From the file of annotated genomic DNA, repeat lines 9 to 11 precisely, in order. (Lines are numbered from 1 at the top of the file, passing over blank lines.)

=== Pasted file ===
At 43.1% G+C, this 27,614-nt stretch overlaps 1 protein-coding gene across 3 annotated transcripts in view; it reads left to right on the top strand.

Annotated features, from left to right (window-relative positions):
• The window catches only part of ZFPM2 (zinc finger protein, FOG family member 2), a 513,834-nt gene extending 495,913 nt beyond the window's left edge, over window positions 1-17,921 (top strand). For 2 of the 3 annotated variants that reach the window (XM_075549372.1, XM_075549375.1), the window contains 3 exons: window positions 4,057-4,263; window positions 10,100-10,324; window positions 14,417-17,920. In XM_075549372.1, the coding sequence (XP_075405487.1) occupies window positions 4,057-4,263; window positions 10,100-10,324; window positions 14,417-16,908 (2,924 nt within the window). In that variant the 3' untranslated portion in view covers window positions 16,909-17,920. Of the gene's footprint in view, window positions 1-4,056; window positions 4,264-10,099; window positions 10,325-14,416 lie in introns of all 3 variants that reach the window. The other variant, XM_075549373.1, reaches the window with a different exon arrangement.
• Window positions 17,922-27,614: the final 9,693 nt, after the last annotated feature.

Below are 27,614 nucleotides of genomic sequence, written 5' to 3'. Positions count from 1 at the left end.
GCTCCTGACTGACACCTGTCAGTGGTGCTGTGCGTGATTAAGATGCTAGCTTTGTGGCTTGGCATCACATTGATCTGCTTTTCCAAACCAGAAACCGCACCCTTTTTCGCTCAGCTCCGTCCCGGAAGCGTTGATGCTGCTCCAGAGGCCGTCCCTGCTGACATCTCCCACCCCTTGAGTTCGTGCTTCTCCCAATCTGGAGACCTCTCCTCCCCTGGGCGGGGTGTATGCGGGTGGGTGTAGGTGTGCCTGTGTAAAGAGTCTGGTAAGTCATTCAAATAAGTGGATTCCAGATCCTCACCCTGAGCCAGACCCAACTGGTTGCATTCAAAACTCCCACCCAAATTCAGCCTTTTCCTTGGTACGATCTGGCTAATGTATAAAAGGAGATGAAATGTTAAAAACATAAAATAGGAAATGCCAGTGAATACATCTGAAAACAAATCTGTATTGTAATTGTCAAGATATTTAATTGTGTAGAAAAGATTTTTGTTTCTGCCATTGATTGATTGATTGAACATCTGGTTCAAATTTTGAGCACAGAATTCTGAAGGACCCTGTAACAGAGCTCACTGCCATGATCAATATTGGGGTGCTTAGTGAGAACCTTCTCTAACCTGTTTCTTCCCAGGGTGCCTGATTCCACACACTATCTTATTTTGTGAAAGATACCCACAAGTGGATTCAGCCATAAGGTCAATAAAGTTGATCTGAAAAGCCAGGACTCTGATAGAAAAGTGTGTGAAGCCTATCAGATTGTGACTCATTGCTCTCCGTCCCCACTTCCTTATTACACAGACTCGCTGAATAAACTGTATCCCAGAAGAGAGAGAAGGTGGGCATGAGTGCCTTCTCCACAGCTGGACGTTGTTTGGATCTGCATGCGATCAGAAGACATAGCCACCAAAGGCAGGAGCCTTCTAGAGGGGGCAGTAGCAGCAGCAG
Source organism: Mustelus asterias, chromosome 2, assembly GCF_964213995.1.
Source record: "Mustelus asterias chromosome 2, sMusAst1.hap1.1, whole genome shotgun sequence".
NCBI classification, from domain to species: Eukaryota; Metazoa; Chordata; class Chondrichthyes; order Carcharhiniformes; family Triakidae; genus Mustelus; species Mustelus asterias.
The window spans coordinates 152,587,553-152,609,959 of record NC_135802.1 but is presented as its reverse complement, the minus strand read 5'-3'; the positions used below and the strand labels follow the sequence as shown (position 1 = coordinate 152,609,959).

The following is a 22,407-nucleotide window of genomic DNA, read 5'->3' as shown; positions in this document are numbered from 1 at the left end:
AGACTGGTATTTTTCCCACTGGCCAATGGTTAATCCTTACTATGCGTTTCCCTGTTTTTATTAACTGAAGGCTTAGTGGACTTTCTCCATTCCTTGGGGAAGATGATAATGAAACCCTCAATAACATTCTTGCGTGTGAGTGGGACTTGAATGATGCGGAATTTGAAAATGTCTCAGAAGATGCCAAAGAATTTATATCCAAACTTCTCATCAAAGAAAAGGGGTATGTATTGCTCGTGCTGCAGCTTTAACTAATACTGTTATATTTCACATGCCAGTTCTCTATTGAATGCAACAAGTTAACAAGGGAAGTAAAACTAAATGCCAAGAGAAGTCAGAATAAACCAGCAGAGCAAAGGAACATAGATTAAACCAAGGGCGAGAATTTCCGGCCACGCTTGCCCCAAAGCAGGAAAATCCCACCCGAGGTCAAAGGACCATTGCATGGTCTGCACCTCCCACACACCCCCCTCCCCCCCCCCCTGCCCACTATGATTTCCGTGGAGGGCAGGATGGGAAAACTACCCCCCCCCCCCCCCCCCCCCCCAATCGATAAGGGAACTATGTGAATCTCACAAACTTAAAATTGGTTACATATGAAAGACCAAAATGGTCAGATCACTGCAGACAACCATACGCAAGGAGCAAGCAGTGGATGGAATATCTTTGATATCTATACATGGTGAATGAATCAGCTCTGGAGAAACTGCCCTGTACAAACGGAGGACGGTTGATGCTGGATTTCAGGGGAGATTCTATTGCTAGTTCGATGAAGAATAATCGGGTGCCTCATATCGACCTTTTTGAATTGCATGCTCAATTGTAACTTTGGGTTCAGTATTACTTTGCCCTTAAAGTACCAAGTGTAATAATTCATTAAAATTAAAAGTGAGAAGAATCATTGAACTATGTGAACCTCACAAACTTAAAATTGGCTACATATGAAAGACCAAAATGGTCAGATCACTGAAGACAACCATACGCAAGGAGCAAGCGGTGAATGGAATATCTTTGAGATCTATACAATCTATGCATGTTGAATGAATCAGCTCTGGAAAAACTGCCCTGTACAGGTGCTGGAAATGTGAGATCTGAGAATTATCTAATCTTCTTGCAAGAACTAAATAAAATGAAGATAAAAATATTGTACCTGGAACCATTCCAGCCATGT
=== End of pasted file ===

NCBI classification, from domain to species: Eukaryota; Metazoa; Chordata; class Chondrichthyes; order Carcharhiniformes; family Triakidae; genus Mustelus; species Mustelus asterias.
The window spans coordinates 152,587,553-152,609,959 of record NC_135802.1 but is presented as its reverse complement, the minus strand read 5'-3'; the positions used below and the strand labels follow the sequence as shown (position 1 = coordinate 152,609,959).

The following is a 22,407-nucleotide window of genomic DNA, read 5'->3' as shown; positions in this document are numbered from 1 at the left end: